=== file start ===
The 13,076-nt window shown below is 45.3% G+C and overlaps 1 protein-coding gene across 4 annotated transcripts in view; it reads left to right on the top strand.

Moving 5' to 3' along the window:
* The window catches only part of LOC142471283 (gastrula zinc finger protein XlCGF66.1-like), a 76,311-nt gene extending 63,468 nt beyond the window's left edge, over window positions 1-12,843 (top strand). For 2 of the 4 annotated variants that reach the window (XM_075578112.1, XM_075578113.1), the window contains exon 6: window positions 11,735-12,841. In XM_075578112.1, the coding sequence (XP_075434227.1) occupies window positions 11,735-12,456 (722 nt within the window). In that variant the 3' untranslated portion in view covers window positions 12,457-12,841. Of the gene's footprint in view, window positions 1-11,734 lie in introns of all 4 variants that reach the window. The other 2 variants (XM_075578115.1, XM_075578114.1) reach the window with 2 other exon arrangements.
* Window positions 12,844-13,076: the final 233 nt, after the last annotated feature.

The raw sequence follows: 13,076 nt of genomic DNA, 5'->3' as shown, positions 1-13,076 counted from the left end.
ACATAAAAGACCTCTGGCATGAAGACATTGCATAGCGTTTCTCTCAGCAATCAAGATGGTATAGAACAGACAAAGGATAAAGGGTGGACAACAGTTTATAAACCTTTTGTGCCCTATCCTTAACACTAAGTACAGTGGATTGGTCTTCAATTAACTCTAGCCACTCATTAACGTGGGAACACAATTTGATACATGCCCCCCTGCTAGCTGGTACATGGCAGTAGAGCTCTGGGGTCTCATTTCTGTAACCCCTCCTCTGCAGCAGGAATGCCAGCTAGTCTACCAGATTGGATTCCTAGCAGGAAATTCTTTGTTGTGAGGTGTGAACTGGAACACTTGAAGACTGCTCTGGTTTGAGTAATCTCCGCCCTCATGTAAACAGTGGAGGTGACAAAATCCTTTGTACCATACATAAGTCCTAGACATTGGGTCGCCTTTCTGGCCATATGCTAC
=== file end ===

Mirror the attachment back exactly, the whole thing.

The 13,076-nt window shown below is 45.3% G+C and overlaps 1 protein-coding gene across 4 annotated transcripts in view; it reads left to right on the top strand.

Moving 5' to 3' along the window:
* The window catches only part of LOC142471283 (gastrula zinc finger protein XlCGF66.1-like), a 76,311-nt gene extending 63,468 nt beyond the window's left edge, over window positions 1-12,843 (top strand). For 2 of the 4 annotated variants that reach the window (XM_075578112.1, XM_075578113.1), the window contains exon 6: window positions 11,735-12,841. In XM_075578112.1, the coding sequence (XP_075434227.1) occupies window positions 11,735-12,456 (722 nt within the window). In that variant the 3' untranslated portion in view covers window positions 12,457-12,841. Of the gene's footprint in view, window positions 1-11,734 lie in introns of all 4 variants that reach the window. The other 2 variants (XM_075578115.1, XM_075578114.1) reach the window with 2 other exon arrangements.
* Window positions 12,844-13,076: the final 233 nt, after the last annotated feature.

The raw sequence follows: 13,076 nt of genomic DNA, 5'->3' as shown, positions 1-13,076 counted from the left end.
ACATAAAAGACCTCTGGCATGAAGACATTGCATAGCGTTTCTCTCAGCAATCAAGATGGTATAGAACAGACAAAGGATAAAGGGTGGACAACAGTTTATAAACCTTTTGTGCCCTATCCTTAACACTAAGTACAGTGGATTGGTCTTCAATTAACTCTAGCCACTCATTAACGTGGGAACACAATTTGATACATGCCCCCCTGCTAGCTGGTACATGGCAGTAGAGCTCTGGGGTCTCATTTCTGTAACCCCTCCTCTGCAGCAGGAATGCCAGCTAGTCTACCAGATTGGATTCCTAGCAGGAAATTCTTTGTTGTGAGGTGTGAACTGGAACACTTGAAGACTGCTCTGGTTTGAGTAATCTCCGCCCTCATGTAAACAGTGGAGGTGACAAAATCCTTTGTACCATACATAAGTCCTAGACATTGGGTCGCCTTTCTGGCCATATGCTAC